Victim's mother - a Georgia prosecutor - is out to get me: DWI suspect

BY ROCCO PARASCANDOLA
DAILY NEWS POLICE BUREAU CHIEF

Monday, November 16th 2009, 4:00 AM

Faye McCormack lost her son Fred (below) to an accused drunken driver.


Putting drunken drivers behind bars is Fay McCormack's business. Jailing the man who ran down her son last year is personal.

The veteran Georgia prosecutor is pressing for prosecution instead of a plea bargain in the Oct. 11, 2008, death of her son, Fred - struck by a car and killed in East New York, Brooklyn.

The lawyer for driver Michael Ortiz says an overzealous McCormack took this case too personally, pushing Brooklyn prosecutors to charge his Queens client despite a weak case.

Ortiz, of Howard Beach, stayed at the accident scene and called 911. He agreed to take a Breathalyzer test and registered .04 - about half the legal limit, defense lawyer Eric Franz said.

Yet the 22-year-old defendant was charged with vehicular manslaughter, criminally negligent homicide and driving while under the influence.

Fay McCormack, who spent 18 years as a prosecutor in Fulton County, Ga., is unmoved by Franz's allegation.

"In Georgia, if you kill somebody by driving drunk, you are going to jail for some time," she said. "I hope the same things happens in Brooklyn. I hope there is no plea deal."

Fred McCormack, 28, was struck by Ortiz's Honda at Conduit and Pitkin Aves., near his Brooklyn home.


Ortiz was speeding - traveling 49 mph in a 40 mph zone - and admitted downing two bourbons before the accident, court papers say. His dad is Officer Luis Ortiz, a 10-year NYPD veteran.

He's due in court Nov. 23.

McCormack is a traffic safety coordinator, training and advising Georgia law enforcement about prosecuting DWI cases.

She said her attention to her son's case, including a recent meeting with Brooklyn prosecutors, demonstrates that her city counterparts shared her concerns.

"When you drive while drunk, your car is a weapon, just like a gun is a weapon," said McCormack. "That's how the prosecutors in Brooklyn feel, too."

At the time of his death, Fred McCormack was working as a contracting consultant with the Education Department and had applied to law school.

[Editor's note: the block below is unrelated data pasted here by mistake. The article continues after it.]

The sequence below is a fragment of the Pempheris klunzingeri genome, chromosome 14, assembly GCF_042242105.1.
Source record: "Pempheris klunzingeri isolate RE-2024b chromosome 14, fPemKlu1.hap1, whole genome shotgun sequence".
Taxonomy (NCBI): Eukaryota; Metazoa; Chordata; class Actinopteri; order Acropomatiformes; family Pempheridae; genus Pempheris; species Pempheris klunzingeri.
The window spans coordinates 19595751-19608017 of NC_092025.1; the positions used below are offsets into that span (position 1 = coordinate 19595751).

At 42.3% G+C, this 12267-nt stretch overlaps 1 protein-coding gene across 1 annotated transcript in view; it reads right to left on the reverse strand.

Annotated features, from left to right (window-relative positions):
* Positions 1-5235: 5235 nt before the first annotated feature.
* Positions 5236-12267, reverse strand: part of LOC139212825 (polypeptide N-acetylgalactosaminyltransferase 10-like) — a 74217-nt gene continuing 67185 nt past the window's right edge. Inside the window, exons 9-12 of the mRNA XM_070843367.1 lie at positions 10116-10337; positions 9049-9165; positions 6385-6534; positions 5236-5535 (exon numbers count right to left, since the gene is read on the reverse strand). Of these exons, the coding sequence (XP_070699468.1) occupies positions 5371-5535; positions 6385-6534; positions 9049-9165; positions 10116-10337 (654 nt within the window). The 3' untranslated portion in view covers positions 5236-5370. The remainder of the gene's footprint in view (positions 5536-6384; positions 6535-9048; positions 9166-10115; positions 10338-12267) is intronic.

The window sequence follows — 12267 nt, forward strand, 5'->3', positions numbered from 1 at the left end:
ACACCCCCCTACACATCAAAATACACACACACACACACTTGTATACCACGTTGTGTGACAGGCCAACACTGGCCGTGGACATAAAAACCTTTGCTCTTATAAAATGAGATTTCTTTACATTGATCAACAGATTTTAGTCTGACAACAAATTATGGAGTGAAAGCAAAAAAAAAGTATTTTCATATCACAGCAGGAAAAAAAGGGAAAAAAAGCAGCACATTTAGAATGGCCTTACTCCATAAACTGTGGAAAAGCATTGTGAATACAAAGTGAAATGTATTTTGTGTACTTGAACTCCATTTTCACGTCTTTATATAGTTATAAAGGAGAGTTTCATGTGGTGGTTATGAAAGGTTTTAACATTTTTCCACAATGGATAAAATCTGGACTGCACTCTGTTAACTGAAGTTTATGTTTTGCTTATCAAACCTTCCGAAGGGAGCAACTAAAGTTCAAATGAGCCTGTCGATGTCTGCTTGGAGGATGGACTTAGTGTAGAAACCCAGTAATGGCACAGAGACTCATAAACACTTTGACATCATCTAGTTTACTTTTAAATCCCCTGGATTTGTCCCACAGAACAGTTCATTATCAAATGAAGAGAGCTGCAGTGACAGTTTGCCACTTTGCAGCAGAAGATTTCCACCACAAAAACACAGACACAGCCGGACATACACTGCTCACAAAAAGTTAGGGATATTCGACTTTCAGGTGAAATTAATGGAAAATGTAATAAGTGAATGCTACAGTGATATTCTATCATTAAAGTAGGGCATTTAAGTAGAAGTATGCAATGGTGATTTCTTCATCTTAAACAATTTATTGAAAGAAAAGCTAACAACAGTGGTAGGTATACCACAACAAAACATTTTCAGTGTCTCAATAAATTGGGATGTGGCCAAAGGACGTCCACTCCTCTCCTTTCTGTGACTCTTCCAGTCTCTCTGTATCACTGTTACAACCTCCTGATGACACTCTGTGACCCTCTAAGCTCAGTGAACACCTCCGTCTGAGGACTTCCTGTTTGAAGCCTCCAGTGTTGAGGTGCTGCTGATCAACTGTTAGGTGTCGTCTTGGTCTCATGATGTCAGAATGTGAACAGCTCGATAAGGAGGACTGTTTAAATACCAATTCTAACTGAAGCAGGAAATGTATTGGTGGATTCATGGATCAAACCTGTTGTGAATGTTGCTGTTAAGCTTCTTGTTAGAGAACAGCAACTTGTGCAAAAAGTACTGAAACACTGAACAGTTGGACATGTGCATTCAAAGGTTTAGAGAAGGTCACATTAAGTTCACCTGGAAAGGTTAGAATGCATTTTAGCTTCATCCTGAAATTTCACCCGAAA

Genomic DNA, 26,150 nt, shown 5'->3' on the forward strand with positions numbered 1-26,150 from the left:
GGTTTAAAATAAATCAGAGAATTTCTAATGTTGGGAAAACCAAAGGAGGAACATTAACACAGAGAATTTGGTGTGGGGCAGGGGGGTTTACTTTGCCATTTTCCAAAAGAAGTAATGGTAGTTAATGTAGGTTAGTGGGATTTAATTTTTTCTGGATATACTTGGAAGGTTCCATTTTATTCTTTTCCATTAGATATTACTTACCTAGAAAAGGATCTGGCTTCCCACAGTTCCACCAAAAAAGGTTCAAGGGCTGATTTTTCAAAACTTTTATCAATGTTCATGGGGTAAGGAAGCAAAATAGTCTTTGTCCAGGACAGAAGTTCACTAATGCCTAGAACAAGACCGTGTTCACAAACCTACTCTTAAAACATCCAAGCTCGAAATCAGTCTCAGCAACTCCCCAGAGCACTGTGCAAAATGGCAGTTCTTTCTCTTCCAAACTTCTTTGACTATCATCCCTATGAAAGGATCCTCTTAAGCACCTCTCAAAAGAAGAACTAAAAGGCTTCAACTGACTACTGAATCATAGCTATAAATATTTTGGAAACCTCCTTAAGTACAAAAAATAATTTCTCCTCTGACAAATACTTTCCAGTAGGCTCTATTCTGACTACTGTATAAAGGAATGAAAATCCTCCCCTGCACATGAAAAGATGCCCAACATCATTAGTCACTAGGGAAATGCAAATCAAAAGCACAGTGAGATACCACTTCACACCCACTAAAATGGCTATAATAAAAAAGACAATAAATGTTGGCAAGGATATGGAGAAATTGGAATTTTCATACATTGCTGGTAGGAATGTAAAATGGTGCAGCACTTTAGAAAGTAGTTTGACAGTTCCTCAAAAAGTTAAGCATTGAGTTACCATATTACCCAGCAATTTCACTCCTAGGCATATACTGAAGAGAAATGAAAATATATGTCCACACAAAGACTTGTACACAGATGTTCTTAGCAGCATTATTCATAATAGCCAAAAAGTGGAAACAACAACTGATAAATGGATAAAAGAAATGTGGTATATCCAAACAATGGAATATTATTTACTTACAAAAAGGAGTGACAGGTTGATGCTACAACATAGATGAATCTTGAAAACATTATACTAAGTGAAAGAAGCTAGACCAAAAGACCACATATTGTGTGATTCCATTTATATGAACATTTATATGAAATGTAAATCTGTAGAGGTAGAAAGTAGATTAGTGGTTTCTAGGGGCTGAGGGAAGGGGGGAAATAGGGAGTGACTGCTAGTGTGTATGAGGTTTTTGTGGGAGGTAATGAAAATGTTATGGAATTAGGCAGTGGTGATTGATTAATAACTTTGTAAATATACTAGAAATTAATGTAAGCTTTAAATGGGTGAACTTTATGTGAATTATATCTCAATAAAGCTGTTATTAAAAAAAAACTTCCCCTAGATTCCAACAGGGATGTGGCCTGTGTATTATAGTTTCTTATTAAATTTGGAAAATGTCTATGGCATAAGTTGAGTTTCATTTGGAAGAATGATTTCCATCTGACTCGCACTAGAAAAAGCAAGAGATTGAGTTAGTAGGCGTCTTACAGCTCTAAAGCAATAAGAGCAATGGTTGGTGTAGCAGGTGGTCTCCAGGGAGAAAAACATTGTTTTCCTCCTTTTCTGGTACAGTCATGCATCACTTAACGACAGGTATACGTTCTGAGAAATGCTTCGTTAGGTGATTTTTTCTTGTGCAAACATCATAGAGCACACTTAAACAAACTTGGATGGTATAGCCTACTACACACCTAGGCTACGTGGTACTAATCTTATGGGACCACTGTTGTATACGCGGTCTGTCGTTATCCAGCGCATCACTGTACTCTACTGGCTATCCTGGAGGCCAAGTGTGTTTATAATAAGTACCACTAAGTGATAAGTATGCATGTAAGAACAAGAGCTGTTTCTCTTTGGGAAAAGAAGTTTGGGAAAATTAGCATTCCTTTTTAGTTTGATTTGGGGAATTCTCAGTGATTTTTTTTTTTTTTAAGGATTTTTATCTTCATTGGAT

The gifted violinist played in the orchestra while at Emory University and was looking to start his own quartet.

"He was an amazing musician," Fay McCormack said.

rparascandola@nydailynews.com



Read more: http://www.nydailynews.com/news/ny_crime/2009/11/16/2009-11-16_vics_ma_out_to_get_me_dui_susp.html#ixzz0X2GMsL92

My response in the comments section:
ladypeace

2:54:49 AM
Nov 22, 2009

Let us be clear: This case is a case called Driving While Intoxicated. This means one driving intoxicated is not aware, clear and safe while driving a vehicle. A pedestrian stands little chance against an intoxicated driver. I am sure Mr. Ortiz is a nice guy, with great plans ahead. But he took the life and killed another nice guy, with great plans ahead. Let us be clear. The initial investigation and treatment on the scene is definitely not up to par. Witnesses' names, numbers and info were not collected. There were many. Mr. Ortiz was given time, hours, before he had to take any alchol-measuring device. Many hours passed, as Mr. McCormack laid in the road before an actual investigation in the accident seemed to occur. That intersection is known for being dangerous as well. When people are speeding down the conduit, they, especially when under the influence, forget they are heading into a residential area. They try to speed through the light, while people, like in normal New York resi
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ladypeace

2:57:30 AM
Nov 22, 2009